The second dimension of diversification is at the sectoral level: the addition or expansion of crop and livestock sectors. Countries at early stages of development tend to depend on cereals and other staples. As per capita incomes rise, however, consumption of fruits, vegetables, oilseeds, and livestock products tends to increase. Such shifts in consumption may be accompanied by parallel shifts in the production pattern, including shifts from food grains to feed grains, and thus lead to a more diversified agriculture. This process is not inevitable, however, because imports rather than changes in domestic production patterns may provide the supplies for the changing pattern of consumption.
Diversification at the regional level is commonly a part of the sub-sector process just described. As crop and livestock sectors expand—say in response to increases in consumers’ per capita income or the introduction of new production technology that gives particular regions a comparative advantage in specific crop or livestock activities—there will tend to be regional specialization in production. Diversification at the national level may thus occur as a consequence of regional specialization without any diversification occurring at the farm level. This means that individual farmers can remain highly specialized. Such regional specialization and increased specialization at the farm level has been an important source of growth in US agriculture.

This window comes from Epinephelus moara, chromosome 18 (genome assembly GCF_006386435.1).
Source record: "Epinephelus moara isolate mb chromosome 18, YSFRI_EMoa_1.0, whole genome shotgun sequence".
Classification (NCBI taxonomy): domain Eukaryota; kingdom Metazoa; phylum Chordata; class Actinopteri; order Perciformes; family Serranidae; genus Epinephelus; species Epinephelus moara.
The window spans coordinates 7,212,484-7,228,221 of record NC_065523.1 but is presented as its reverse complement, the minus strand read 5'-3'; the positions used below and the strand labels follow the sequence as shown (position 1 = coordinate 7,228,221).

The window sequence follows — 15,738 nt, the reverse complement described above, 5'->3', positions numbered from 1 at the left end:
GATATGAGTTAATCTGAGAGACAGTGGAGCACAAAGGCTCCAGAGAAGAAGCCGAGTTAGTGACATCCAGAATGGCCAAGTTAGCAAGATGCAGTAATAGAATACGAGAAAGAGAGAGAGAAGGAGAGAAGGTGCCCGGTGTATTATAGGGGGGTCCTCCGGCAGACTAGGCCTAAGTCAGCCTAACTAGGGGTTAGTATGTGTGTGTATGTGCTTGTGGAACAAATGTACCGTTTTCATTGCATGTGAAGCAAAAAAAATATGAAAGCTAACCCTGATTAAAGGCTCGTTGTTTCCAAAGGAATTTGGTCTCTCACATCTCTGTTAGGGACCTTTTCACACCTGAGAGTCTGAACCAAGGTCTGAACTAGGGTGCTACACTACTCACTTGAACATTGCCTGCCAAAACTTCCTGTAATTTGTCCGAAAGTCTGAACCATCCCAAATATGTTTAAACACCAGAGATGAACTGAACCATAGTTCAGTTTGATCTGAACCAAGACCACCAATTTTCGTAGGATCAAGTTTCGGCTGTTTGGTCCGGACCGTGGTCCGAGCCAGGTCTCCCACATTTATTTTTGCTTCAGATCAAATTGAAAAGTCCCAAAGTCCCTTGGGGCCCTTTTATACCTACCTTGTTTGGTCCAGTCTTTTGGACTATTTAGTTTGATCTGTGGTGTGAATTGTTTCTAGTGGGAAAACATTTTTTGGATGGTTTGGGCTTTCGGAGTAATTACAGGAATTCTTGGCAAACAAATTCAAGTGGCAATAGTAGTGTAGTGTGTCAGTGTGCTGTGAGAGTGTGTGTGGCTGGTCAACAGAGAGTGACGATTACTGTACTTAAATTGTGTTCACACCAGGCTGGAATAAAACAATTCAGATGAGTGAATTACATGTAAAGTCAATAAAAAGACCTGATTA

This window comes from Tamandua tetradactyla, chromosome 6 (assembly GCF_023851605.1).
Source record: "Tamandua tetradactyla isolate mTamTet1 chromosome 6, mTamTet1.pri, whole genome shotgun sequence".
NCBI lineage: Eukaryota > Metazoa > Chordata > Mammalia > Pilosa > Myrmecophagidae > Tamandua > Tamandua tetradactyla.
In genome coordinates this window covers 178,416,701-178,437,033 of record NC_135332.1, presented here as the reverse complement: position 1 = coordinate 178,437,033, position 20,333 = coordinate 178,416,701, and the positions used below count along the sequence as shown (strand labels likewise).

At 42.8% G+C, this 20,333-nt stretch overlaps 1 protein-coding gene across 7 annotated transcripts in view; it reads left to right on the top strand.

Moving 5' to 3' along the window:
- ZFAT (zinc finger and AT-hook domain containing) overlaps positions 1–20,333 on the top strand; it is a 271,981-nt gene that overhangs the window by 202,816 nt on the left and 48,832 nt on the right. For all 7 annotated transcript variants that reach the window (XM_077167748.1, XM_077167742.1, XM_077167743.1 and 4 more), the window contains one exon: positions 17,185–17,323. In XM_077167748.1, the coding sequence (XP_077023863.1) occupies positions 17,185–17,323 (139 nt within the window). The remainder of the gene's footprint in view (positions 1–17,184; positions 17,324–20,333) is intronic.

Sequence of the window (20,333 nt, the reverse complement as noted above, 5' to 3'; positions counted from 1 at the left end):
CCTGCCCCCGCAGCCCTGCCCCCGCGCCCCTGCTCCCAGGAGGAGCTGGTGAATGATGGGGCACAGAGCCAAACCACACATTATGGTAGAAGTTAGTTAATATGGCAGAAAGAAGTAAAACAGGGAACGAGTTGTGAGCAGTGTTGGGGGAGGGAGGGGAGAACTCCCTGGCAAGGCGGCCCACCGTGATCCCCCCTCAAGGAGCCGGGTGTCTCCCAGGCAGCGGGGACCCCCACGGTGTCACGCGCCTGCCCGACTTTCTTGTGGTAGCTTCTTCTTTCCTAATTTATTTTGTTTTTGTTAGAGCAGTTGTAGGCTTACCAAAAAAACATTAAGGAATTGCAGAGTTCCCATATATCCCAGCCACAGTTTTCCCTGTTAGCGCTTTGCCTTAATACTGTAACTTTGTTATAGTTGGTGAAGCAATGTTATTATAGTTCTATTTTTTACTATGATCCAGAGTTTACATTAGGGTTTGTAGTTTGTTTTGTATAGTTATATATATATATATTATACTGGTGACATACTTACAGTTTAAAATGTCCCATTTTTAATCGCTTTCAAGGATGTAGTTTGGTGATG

The fourth dimension of diversification is the national level, which involves the shift of resources (especially labor) out of agriculture and the diversification of the economy as a whole. This is perhaps the most fundamental dimension of the diversification process associated with agricultural development. It involves forces from within agriculture “pushing” the labor to other sectors and forces in the rest of the economy “pulling” the labor out of agriculture. The “push” occurs when technology causes supply to outpace demand with a consequent reduction in price and incomes in agriculture. The “pull” occurs when expansion of the nonfarm sector causes the traditional income gap between the farm and nonfarm sectors to widen, thus attracting a larger flow of labor out of agriculture.
Diversification of the economy as a whole is nearly inevitable as development proceeds. It has been characterized as perhaps the one “iron law” of economics. Such diversification is necessary if per capita incomes in agriculture are to keep up with those in the nonfarm sector. When the number of workers in agriculture starts to decline, it typically requires the reorganization of agricultural resources into larger units—a process facilitated by mechanization, the substitution of capital for labor. Similarly, the efficiency of the intersectoral labor market in transferring labor from agriculture to the nonfarm sector is critical in keeping per capita incomes in the farm sector from declining relative to those in the nonfarm sector—for incomes of farm workers traditionally are significantly lower than those of comparable labor in the nonfarm sector.
The rice industry in Asia
Worldwide, rice is by far the most important source of food. Over a third of the world’s population, predominantly in Asia, depends on rice as a primary dietary staple. Many of these people live in densely populated countries on an average annual income of less than US$100, of which a third or more is typically spent on rice. Millions more grow their own rice and depend on sales of the surplus to provide them with cash to purchase other necessities.